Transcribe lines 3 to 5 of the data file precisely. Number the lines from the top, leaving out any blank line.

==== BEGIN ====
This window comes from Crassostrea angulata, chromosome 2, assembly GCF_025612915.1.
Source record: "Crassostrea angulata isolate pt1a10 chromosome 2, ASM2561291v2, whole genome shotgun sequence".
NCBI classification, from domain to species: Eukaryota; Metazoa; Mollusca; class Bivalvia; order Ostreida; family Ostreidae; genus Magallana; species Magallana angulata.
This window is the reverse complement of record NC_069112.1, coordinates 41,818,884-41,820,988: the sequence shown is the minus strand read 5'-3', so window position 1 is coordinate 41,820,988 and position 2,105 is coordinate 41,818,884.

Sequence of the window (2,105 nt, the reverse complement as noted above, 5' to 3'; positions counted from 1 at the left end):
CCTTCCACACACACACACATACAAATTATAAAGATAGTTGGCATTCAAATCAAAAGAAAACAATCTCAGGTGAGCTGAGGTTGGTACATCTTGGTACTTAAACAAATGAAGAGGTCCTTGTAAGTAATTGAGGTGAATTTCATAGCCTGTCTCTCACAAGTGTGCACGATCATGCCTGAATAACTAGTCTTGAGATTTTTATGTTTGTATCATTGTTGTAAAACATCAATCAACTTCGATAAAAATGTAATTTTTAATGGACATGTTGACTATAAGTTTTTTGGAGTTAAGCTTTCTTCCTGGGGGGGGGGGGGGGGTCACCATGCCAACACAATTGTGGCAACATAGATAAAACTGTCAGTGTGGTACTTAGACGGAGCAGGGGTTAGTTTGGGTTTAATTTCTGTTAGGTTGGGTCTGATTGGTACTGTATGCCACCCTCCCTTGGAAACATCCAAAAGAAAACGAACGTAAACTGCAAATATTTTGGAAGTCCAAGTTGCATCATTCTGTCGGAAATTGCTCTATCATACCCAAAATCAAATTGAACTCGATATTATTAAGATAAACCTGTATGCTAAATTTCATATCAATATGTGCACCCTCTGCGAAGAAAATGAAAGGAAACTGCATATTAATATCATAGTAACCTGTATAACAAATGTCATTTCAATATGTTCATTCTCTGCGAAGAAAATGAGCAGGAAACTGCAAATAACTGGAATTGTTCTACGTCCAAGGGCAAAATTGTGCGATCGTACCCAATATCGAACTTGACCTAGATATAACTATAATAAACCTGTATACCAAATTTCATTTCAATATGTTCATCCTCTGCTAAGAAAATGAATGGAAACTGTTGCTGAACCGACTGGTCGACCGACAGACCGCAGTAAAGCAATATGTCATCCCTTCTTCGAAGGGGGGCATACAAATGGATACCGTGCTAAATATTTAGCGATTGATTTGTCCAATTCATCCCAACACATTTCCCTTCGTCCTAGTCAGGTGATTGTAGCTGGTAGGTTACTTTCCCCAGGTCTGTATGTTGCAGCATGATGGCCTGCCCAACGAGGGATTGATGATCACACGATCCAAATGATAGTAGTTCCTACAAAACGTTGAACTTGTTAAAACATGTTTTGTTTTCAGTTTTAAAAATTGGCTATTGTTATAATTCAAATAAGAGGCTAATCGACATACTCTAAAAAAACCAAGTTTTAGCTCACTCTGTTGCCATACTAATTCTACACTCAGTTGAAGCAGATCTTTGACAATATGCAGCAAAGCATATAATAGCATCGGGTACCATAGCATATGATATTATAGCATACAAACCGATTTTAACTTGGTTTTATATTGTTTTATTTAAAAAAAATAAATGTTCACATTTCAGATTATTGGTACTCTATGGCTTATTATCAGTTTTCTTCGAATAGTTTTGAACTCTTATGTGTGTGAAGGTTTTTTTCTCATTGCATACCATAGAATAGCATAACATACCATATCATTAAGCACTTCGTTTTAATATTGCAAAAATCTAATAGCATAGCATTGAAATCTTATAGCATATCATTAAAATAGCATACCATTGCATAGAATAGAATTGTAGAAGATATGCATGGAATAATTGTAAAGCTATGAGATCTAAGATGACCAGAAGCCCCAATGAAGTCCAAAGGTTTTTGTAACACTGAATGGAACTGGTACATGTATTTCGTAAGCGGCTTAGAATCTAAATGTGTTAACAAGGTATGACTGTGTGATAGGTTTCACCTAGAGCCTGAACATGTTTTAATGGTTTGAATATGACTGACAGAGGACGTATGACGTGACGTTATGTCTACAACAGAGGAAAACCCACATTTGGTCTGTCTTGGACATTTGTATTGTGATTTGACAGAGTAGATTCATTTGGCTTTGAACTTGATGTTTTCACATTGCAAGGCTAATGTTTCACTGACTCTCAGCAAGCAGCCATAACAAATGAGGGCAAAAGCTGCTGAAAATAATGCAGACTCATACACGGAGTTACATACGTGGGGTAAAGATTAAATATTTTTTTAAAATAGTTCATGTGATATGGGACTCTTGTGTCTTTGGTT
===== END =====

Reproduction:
NCBI classification, from domain to species: Eukaryota; Metazoa; Mollusca; class Bivalvia; order Ostreida; family Ostreidae; genus Magallana; species Magallana angulata.
This window is the reverse complement of record NC_069112.1, coordinates 41,818,884-41,820,988: the sequence shown is the minus strand read 5'-3', so window position 1 is coordinate 41,820,988 and position 2,105 is coordinate 41,818,884.

Sequence of the window (2,105 nt, the reverse complement as noted above, 5' to 3'; positions counted from 1 at the left end):